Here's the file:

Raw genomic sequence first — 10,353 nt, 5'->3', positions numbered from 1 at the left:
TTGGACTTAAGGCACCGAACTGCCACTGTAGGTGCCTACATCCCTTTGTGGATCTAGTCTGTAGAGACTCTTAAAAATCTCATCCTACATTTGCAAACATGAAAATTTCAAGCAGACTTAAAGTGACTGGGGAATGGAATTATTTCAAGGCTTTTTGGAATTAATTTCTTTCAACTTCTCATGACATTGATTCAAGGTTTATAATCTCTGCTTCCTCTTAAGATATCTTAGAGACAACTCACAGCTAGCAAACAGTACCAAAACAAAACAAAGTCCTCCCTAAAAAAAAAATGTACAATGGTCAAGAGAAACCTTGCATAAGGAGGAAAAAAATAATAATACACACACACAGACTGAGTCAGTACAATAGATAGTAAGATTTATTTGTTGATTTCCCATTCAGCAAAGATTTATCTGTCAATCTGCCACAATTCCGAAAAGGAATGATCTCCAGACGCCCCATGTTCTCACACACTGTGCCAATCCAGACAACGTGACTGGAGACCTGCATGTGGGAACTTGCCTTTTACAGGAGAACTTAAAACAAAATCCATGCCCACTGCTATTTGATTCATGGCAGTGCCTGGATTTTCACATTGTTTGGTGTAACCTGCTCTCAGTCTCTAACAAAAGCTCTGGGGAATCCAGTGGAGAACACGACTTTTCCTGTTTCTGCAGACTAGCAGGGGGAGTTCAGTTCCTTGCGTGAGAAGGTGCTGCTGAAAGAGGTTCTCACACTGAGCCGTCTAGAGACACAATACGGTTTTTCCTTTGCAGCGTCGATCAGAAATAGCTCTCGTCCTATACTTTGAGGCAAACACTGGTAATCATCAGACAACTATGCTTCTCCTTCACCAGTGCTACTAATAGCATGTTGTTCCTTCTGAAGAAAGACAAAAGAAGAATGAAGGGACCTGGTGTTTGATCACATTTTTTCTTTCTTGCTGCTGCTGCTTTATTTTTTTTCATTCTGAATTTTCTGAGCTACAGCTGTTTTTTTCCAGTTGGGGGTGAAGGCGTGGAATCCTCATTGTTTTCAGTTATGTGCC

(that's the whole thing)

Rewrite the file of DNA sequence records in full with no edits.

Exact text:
Raw genomic sequence first — 10,353 nt, 5'->3', positions numbered from 1 at the left:
TTGGACTTAAGGCACCGAACTGCCACTGTAGGTGCCTACATCCCTTTGTGGATCTAGTCTGTAGAGACTCTTAAAAATCTCATCCTACATTTGCAAACATGAAAATTTCAAGCAGACTTAAAGTGACTGGGGAATGGAATTATTTCAAGGCTTTTTGGAATTAATTTCTTTCAACTTCTCATGACATTGATTCAAGGTTTATAATCTCTGCTTCCTCTTAAGATATCTTAGAGACAACTCACAGCTAGCAAACAGTACCAAAACAAAACAAAGTCCTCCCTAAAAAAAAAATGTACAATGGTCAAGAGAAACCTTGCATAAGGAGGAAAAAAATAATAATACACACACACAGACTGAGTCAGTACAATAGATAGTAAGATTTATTTGTTGATTTCCCATTCAGCAAAGATTTATCTGTCAATCTGCCACAATTCCGAAAAGGAATGATCTCCAGACGCCCCATGTTCTCACACACTGTGCCAATCCAGACAACGTGACTGGAGACCTGCATGTGGGAACTTGCCTTTTACAGGAGAACTTAAAACAAAATCCATGCCCACTGCTATTTGATTCATGGCAGTGCCTGGATTTTCACATTGTTTGGTGTAACCTGCTCTCAGTCTCTAACAAAAGCTCTGGGGAATCCAGTGGAGAACACGACTTTTCCTGTTTCTGCAGACTAGCAGGGGGAGTTCAGTTCCTTGCGTGAGAAGGTGCTGCTGAAAGAGGTTCTCACACTGAGCCGTCTAGAGACACAATACGGTTTTTCCTTTGCAGCGTCGATCAGAAATAGCTCTCGTCCTATACTTTGAGGCAAACACTGGTAATCATCAGACAACTATGCTTCTCCTTCACCAGTGCTACTAATAGCATGTTGTTCCTTCTGAAGAAAGACAAAAGAAGAATGAAGGGACCTGGTGTTTGATCACATTTTTTCTTTCTTGCTGCTGCTGCTTTATTTTTTTTCATTCTGAATTTTCTGAGCTACAGCTGTTTTTTTCCAGTTGGGGGTGAAGGCGTGGAATCCTCATTGTTTTCAGTTATGTGCC